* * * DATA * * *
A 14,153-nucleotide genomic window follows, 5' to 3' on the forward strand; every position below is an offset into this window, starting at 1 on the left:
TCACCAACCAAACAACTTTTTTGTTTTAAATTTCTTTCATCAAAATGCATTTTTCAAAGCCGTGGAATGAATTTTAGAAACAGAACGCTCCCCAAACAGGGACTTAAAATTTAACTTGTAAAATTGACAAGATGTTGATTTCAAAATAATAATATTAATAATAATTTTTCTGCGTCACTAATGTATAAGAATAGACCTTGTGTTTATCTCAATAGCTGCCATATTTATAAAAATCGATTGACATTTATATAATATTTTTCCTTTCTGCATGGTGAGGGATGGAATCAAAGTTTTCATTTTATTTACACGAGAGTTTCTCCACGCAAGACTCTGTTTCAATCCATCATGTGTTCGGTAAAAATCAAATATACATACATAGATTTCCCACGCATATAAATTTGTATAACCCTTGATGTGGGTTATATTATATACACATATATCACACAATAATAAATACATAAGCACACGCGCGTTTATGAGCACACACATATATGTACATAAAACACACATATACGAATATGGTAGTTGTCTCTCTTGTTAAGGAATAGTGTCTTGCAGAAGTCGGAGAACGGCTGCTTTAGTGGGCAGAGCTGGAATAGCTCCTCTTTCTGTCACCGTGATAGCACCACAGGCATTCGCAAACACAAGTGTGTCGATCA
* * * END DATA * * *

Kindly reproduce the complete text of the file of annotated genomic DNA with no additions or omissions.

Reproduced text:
A 14,153-nucleotide genomic window follows, 5' to 3' on the forward strand; every position below is an offset into this window, starting at 1 on the left:
TCACCAACCAAACAACTTTTTTGTTTTAAATTTCTTTCATCAAAATGCATTTTTCAAAGCCGTGGAATGAATTTTAGAAACAGAACGCTCCCCAAACAGGGACTTAAAATTTAACTTGTAAAATTGACAAGATGTTGATTTCAAAATAATAATATTAATAATAATTTTTCTGCGTCACTAATGTATAAGAATAGACCTTGTGTTTATCTCAATAGCTGCCATATTTATAAAAATCGATTGACATTTATATAATATTTTTCCTTTCTGCATGGTGAGGGATGGAATCAAAGTTTTCATTTTATTTACACGAGAGTTTCTCCACGCAAGACTCTGTTTCAATCCATCATGTGTTCGGTAAAAATCAAATATACATACATAGATTTCCCACGCATATAAATTTGTATAACCCTTGATGTGGGTTATATTATATACACATATATCACACAATAATAAATACATAAGCACACGCGCGTTTATGAGCACACACATATATGTACATAAAACACACATATACGAATATGGTAGTTGTCTCTCTTGTTAAGGAATAGTGTCTTGCAGAAGTCGGAGAACGGCTGCTTTAGTGGGCAGAGCTGGAATAGCTCCTCTTTCTGTCACCGTGATAGCACCACAGGCATTCGCAAACACAAGTGTGTCGATCA